By Daniel Mendelsohn. Published in 2008.
When people complain that blogs are lowering the level of critical discourse, I always take it kind of personally, which is stupid for a variety of reasons, not least of which is the fact that this site is a poor excuse for a blog (too insular and infrequently updated). But even though I think it’s silly (not to mention offensive) to generalize about such a wildly diverse medium, I believe I understand what the Luddites are condemning. Lazy, glib, vicious, uninformed criticism does, in fact, proliferate on the Internet, but let’s be honest: that kind of dreck can be found everywhere. (I studied movie reviews in mid-tier newspapers as part of my master’s thesis—yes, really!—so I know of what I speak.)
The fact is that truly great criticism is a rare commodity, both online and on paper. Criticism that gives you something new to think about, criticism that both educates and entertains, criticism that inspires you to look at something familiar in a new way or to look at something new, period—that kind of writing is special, and it always has been.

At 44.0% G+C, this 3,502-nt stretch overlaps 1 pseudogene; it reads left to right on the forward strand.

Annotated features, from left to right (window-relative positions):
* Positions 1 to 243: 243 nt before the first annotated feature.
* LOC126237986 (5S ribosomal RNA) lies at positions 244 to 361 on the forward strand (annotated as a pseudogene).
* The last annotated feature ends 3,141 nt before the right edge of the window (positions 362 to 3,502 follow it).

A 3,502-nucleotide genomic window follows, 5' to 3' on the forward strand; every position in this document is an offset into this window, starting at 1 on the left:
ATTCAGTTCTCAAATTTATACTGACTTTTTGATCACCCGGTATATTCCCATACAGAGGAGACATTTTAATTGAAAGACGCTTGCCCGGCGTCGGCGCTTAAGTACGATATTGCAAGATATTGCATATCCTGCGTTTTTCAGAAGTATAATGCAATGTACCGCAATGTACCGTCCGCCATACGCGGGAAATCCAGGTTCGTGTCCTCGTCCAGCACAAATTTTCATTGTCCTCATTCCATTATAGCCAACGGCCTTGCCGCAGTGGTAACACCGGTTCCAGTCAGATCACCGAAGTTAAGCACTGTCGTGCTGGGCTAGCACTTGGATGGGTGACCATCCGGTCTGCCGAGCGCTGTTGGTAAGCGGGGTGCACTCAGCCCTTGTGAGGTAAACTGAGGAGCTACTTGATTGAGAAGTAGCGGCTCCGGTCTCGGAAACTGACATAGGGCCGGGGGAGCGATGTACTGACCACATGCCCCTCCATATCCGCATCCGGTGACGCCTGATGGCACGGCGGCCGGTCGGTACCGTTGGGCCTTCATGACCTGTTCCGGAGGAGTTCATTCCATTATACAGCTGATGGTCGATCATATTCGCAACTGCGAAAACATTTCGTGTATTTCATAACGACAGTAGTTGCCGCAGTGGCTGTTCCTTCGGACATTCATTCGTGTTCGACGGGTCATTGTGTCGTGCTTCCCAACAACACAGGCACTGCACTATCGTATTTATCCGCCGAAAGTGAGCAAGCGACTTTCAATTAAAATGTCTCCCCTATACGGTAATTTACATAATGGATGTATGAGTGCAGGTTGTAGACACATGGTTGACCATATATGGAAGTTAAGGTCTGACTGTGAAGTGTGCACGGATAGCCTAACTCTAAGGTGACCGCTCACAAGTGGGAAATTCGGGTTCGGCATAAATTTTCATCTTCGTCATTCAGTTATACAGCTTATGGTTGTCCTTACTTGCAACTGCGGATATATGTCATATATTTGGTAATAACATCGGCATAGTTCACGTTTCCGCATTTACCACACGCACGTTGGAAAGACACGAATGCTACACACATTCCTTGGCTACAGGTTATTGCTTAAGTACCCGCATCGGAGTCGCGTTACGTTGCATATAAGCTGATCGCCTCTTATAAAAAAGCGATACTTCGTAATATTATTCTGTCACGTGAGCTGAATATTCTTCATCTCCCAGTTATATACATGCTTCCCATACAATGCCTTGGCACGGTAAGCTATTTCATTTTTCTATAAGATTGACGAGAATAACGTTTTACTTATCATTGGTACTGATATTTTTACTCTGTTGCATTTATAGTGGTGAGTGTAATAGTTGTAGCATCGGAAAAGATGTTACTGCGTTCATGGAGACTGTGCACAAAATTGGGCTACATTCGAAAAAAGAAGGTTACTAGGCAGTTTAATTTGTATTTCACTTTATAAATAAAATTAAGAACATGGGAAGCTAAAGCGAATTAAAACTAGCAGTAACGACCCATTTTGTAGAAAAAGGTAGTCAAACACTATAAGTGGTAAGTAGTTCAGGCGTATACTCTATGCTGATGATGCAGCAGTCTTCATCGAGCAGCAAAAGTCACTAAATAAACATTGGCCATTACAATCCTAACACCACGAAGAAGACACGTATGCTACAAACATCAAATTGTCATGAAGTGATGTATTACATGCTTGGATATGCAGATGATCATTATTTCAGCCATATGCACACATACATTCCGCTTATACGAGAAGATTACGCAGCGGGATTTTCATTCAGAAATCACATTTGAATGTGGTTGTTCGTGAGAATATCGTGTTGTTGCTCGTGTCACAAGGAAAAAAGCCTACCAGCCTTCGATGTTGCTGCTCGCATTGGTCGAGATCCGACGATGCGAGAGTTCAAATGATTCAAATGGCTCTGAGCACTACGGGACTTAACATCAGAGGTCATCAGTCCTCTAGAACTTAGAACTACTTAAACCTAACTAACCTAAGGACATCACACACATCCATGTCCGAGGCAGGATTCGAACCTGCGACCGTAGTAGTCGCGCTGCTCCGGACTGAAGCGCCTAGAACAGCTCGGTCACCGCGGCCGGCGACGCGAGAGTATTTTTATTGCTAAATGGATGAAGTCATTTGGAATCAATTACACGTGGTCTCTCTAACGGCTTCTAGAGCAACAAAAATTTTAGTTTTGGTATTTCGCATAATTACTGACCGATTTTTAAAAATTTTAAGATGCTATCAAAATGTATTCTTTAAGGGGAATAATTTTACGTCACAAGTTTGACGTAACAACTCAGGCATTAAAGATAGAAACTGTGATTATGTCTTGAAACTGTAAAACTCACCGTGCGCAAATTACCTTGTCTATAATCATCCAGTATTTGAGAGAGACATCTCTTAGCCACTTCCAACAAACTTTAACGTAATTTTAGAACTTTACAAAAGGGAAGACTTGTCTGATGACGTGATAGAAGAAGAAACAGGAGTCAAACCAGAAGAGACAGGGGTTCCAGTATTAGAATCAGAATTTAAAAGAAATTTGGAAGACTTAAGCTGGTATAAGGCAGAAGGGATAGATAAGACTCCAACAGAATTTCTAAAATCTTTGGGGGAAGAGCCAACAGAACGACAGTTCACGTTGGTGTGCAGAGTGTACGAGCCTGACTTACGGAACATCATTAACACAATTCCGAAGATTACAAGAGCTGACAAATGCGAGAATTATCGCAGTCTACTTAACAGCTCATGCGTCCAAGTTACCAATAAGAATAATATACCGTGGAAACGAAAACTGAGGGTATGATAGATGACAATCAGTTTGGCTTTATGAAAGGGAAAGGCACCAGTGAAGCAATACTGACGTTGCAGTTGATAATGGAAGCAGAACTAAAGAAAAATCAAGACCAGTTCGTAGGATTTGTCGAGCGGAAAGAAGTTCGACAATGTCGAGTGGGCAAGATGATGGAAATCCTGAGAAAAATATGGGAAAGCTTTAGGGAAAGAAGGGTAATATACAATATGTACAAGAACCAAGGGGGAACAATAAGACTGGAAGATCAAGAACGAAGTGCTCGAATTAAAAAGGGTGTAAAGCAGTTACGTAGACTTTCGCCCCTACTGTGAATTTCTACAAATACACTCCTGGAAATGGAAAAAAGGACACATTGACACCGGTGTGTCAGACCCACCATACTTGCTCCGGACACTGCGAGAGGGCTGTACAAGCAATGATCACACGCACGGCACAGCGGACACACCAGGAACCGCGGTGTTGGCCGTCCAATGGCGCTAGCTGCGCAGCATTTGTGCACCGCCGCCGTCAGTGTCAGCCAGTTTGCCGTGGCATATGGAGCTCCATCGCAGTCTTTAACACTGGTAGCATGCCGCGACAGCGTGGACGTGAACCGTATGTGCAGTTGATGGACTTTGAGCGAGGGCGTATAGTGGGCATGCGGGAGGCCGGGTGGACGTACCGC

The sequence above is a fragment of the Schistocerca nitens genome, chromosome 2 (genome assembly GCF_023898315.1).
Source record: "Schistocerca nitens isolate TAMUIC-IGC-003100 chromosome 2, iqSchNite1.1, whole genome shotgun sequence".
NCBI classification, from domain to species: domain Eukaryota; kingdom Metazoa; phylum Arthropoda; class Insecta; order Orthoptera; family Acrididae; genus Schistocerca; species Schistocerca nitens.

Daniel Mendelsohn’s writing is definitely special. His new collection of essays, most of which were previously published in The New York Review of Books, showcases elegant and persuasive arguments, beautiful turns of phrase, and a deep understanding of his subjects. That alone would make How Beautiful It Is and How Easily It Can Be Broken well worth reading, but what elevates the work to a higher level is Mendelsohn’s obvious passion for his subjects. He cares about contemporary interpretations of Tennessee Williams’s plays and what they might say about contemporary culture. He cares about well-meaning but misguided attempts to universalize the tragic love story of Brokeback Mountain. He cares about cinematic dramatizations of the 9/11 terrorist attack, what they conceal and what they reveal. That caring is contagious, and what’s more, it immediately belies the nasty myth that an intellectual reading must be a cold one.